Wilma Dean "Deanie" Loomis (Natalie Wood) is a teenage girl who follows her mother's advice to resist her desire for sex with her boyfriend, Bud Stamper (Warren Beatty), the son of one of the most prosperous families in town. In turn, Bud reluctantly follows the advice of his father, Ace (Pat Hingle), who suggests that he find another kind of girl with whom to satisfy his desires.
Bud's parents are ashamed of his older sister, Ginny (Barbara Loden), a flapper and party girl who is sexually promiscuous, smokes, drinks, and has recently been brought back from Chicago, where her parents had a marriage annulled to someone who married her solely for her money. Rumors in town, however, have been swirling that the real reason was that she had an abortion. Being so disappointed in their daughter, Bud's parents "pin all their hopes" on Bud, pressuring him to attend Yale University. The emotional pressure is too much for Bud, who suffers a physical breakdown and nearly dies from pneumonia.
Bud knows one of the girls in high school, Juanita (Jan Norris) who is willing to become sexually involved with him, and he has a liaison with her. Some months later, depressed because of Bud ending their relationship, Deanie acts out by modeling herself after Bud's sister, Ginny. At a party, she attends with another boy from high school, "Toots" Tuttle (Gary Lockwood), Deanie goes outside with Bud and makes a play for him. When she is rebuffed by Bud, who is shocked, since he always thought of her as a "good girl," she turns back to "Toots," who drives her out to a private parking spot by a pond that streams into a waterfall. While there, Deanie realizes that she can't go through with sex, at which point she is almost raped. Escaping from "Toots" and driven close to madness, she attempts to commit suicide by jumping in the pond, being rescued just before swimming over the falls. Her parents sell their stock to pay for her institutionalization, which actually turns out to be a blessing in disguise, since they make a nice profit prior to the Crash of 1929 that leads to the Great Depression.
While Deanie is in the institution, she meets another patient, Johnny Masterson (Charles Robinson), who is working out anger issues targeted at his parents, who want him to be a surgeon. The two patients form a bond. Meanwhile, Bud is sent off to Yale, where he fails practically all his subjects. While at school, he meets Angelina (Zohra Lampert), the daughter of Italian immigrants who run a local restaurant in New Haven. Bud's father travels to New Haven in an attempt to get the dean to not kick Bud out of school in October 1929. While in New Haven, the stock market crashes, in which Ace loses everything. He takes Bud to New York, where he commits suicide. Bud has to identify the body.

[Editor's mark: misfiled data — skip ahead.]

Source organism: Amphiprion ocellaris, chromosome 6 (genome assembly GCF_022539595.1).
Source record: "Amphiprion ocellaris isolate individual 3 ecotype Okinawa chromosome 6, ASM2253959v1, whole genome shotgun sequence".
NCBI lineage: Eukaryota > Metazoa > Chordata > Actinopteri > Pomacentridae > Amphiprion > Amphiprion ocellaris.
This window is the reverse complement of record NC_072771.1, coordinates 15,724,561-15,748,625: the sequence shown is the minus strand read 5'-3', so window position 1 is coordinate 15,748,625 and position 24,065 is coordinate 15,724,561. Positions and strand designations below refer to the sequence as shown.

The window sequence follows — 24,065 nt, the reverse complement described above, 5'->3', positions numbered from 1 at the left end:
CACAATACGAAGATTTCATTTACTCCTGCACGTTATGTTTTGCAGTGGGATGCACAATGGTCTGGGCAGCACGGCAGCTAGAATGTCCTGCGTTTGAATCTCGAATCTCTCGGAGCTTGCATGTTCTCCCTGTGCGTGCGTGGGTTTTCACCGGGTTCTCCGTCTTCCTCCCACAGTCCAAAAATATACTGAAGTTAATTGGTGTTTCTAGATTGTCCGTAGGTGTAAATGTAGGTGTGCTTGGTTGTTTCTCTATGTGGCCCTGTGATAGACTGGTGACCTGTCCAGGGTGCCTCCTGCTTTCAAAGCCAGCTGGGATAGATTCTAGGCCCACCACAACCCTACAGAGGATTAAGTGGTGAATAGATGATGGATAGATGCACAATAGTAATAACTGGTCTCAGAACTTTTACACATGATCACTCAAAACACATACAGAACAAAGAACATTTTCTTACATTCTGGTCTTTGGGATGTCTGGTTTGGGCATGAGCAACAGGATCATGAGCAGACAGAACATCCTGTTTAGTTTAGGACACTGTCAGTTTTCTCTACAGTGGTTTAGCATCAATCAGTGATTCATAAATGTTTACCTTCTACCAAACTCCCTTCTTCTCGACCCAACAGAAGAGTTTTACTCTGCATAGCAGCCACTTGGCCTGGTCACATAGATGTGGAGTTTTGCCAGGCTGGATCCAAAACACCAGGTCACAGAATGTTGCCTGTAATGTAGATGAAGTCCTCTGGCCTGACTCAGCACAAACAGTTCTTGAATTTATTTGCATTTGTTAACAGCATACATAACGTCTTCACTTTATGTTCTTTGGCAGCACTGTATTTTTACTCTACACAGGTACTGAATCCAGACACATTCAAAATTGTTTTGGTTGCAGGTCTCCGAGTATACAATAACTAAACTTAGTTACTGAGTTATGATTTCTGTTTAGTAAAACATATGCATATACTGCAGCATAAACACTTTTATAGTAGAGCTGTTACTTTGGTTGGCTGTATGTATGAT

In 1931, Deanie returns home from the asylum after two years and six months, "almost to the day." Ace has lost everything, and his wife has gone to live with relatives; whereas Bud's sister has died in a car crash. Deanie's mother wants to shield her from any potential anguish from meeting Bud, and so pretends to not know where he is. When Deanie's high school friends come over, her mother gets them to agree to feign ignorance on Bud's whereabouts. However, Deanie's father refuses to coddle his daughter, and says that Bud has taken up ranching and now lives on the old family farm. Her friends drive Deanie out to meet Bud. He is now married to Angelina, and they have an infant son, "Bud Jr.," and Angelina is expecting another. Deanie lets Bud know that she is going to marry John, who is now a doctor in Cincinnati. During their brief reunion, Deanie and Bud realize that both must accept what life has thrown at them, as Bud says, "What's the point? You gotta take what comes." They each relate that they "don't think about happiness very much anymore."
As Deanie leaves with her friends, Bud only seems partially satisfied by the direction his life has taken, and he takes the moment to reassure Angelina, who he notices has realized that Deanie was once the love of Bud's life. Back in the car with her friends, they ask her if she is still in love with Bud. She realizes that she still loves him warmly, but that they can never recover that blazing love of youth which they once had. She does not answer her friends, but Deanie's voice is heard reciting four lines from Wordsworth's poem:
"Though nothing can bring back the hour of splendor in the grass, glory in the flower, we will grieve not; rather find strength in what remains behind."